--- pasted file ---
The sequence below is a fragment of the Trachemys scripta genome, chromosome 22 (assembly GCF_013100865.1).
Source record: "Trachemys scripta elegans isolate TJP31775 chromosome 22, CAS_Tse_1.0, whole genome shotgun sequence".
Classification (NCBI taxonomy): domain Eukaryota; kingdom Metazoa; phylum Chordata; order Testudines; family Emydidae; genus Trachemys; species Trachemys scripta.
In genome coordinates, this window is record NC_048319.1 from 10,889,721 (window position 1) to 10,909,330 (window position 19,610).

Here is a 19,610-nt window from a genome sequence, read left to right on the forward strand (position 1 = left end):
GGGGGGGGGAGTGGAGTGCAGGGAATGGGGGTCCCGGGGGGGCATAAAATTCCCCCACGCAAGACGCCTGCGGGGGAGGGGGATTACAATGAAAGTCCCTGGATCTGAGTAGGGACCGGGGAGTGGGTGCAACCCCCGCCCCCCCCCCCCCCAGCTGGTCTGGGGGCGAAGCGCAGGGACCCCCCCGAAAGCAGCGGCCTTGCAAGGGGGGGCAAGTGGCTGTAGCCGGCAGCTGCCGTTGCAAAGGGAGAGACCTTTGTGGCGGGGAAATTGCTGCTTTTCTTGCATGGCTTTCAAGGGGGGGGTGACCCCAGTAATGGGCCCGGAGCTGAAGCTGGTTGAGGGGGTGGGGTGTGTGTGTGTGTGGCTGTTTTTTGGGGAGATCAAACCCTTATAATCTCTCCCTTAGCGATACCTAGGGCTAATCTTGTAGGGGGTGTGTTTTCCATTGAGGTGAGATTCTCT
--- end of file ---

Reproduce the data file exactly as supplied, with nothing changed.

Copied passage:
The sequence below is a fragment of the Trachemys scripta genome, chromosome 22 (assembly GCF_013100865.1).
Source record: "Trachemys scripta elegans isolate TJP31775 chromosome 22, CAS_Tse_1.0, whole genome shotgun sequence".
Classification (NCBI taxonomy): domain Eukaryota; kingdom Metazoa; phylum Chordata; order Testudines; family Emydidae; genus Trachemys; species Trachemys scripta.
In genome coordinates, this window is record NC_048319.1 from 10,889,721 (window position 1) to 10,909,330 (window position 19,610).

Here is a 19,610-nt window from a genome sequence, read left to right on the forward strand (position 1 = left end):
GGGGGGGGGAGTGGAGTGCAGGGAATGGGGGTCCCGGGGGGGCATAAAATTCCCCCACGCAAGACGCCTGCGGGGGAGGGGGATTACAATGAAAGTCCCTGGATCTGAGTAGGGACCGGGGAGTGGGTGCAACCCCCGCCCCCCCCCCCCCCAGCTGGTCTGGGGGCGAAGCGCAGGGACCCCCCCGAAAGCAGCGGCCTTGCAAGGGGGGGCAAGTGGCTGTAGCCGGCAGCTGCCGTTGCAAAGGGAGAGACCTTTGTGGCGGGGAAATTGCTGCTTTTCTTGCATGGCTTTCAAGGGGGGGGTGACCCCAGTAATGGGCCCGGAGCTGAAGCTGGTTGAGGGGGTGGGGTGTGTGTGTGTGTGGCTGTTTTTTGGGGAGATCAAACCCTTATAATCTCTCCCTTAGCGATACCTAGGGCTAATCTTGTAGGGGGTGTGTTTTCCATTGAGGTGAGATTCTCT